Director: Ulli Lommel
Adolf (Hitler) sees a film starring Marlene (Dietrich), and falls in love with her. Josef (Gobbels) invites the star to visit Adolf, but the meeting ends in frustration, as Marlene refuses his advances. Not one given to forgo his dreams easily, Adolf makes a secret trip to Casablanca, to see 'his' Marlene . . .
Marlene Dietrich, who despised Hitler and became an ardent anti-Nazi after 1933, issued a writ against Lommel, and stopped the premiere of the film in Germany.
Lommel states thai his aim in making the film was to de-mythify Hitler, to show him as a simple, naive petit-bourgeois, fascinated by the great star Instead of showing the truth, to illustrate his point, Lommel decided to create a 'conceivable historical fiction', in which he could contrast the two great theatrical figures. The director also claims that there is evidence to establish the fact that the German government, in 1937, through Gobbels and Ribbentrop, made ardent overtures to Dietrich to return to Germany: the Nazis wanted to use her reconciliation with the regime for propaganda purposes.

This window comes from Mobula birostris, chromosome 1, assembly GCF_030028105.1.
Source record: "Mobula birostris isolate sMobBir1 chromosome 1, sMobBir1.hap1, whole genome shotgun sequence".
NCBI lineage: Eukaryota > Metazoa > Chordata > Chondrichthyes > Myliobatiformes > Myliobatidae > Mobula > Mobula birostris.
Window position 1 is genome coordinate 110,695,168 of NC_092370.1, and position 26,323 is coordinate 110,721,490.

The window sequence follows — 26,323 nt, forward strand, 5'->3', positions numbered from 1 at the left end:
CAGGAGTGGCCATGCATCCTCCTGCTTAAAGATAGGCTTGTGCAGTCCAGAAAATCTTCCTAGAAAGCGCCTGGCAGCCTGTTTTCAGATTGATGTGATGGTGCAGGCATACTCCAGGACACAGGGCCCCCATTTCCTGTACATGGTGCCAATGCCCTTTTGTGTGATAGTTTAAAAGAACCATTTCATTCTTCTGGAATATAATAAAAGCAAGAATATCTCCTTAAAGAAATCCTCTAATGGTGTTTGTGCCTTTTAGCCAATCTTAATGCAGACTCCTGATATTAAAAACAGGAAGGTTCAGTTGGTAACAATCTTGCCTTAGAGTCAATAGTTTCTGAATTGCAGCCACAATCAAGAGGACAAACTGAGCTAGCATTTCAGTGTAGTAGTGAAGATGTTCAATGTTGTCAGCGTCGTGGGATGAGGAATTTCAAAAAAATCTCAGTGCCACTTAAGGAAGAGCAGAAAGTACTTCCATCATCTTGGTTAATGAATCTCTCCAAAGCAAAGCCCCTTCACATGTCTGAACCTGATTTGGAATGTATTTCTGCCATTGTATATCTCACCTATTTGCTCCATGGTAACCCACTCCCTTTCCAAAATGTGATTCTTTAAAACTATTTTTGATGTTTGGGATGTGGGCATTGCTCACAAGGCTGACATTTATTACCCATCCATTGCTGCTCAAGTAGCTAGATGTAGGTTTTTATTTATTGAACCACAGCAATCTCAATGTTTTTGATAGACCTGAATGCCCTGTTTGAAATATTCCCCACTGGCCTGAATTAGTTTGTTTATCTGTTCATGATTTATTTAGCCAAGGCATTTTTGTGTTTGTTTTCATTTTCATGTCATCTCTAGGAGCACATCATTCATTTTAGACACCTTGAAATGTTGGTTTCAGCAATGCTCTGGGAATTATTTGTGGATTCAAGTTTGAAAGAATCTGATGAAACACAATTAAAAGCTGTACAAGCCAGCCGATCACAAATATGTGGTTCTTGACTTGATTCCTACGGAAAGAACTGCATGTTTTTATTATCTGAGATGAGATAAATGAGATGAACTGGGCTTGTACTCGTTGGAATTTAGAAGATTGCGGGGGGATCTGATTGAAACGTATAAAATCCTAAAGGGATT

Lommel said: 'Maybe Gobbels succeeded in persuading Marlene to meet the Fuhrer on a single occasion, in order to assess his personality.' The whole film then grew from this central idea.